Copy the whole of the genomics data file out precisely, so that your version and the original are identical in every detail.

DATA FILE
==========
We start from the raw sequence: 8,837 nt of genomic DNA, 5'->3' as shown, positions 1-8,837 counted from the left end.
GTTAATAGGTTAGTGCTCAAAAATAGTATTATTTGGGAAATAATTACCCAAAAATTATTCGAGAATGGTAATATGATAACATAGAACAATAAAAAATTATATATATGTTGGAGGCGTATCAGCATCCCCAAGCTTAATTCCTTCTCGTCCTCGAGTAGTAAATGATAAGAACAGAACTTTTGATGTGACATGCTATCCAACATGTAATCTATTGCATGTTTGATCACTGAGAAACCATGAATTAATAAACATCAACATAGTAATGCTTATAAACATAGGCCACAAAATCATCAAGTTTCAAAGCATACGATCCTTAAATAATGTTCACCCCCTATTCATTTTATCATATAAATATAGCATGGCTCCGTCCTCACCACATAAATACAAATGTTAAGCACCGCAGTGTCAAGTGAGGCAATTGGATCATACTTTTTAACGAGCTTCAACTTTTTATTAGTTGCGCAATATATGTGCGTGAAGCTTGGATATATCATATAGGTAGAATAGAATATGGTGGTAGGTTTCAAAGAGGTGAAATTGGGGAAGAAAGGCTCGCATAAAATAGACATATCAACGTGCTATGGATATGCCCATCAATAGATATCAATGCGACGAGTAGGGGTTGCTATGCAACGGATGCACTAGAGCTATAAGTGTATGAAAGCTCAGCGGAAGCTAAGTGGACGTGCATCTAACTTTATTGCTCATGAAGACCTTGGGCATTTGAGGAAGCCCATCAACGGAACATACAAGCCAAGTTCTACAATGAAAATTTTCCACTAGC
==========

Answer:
We start from the raw sequence: 8,837 nt of genomic DNA, 5'->3' as shown, positions 1-8,837 counted from the left end.
GTTAATAGGTTAGTGCTCAAAAATAGTATTATTTGGGAAATAATTACCCAAAAATTATTCGAGAATGGTAATATGATAACATAGAACAATAAAAAATTATATATATGTTGGAGGCGTATCAGCATCCCCAAGCTTAATTCCTTCTCGTCCTCGAGTAGTAAATGATAAGAACAGAACTTTTGATGTGACATGCTATCCAACATGTAATCTATTGCATGTTTGATCACTGAGAAACCATGAATTAATAAACATCAACATAGTAATGCTTATAAACATAGGCCACAAAATCATCAAGTTTCAAAGCATACGATCCTTAAATAATGTTCACCCCCTATTCATTTTATCATATAAATATAGCATGGCTCCGTCCTCACCACATAAATACAAATGTTAAGCACCGCAGTGTCAAGTGAGGCAATTGGATCATACTTTTTAACGAGCTTCAACTTTTTATTAGTTGCGCAATATATGTGCGTGAAGCTTGGATATATCATATAGGTAGAATAGAATATGGTGGTAGGTTTCAAAGAGGTGAAATTGGGGAAGAAAGGCTCGCATAAAATAGACATATCAACGTGCTATGGATATGCCCATCAATAGATATCAATGCGACGAGTAGGGGTTGCTATGCAACGGATGCACTAGAGCTATAAGTGTATGAAAGCTCAGCGGAAGCTAAGTGGACGTGCATCTAACTTTATTGCTCATGAAGACCTTGGGCATTTGAGGAAGCCCATCAACGGAACATACAAGCCAAGTTCTACAATGAAAATTTTCCACTAGC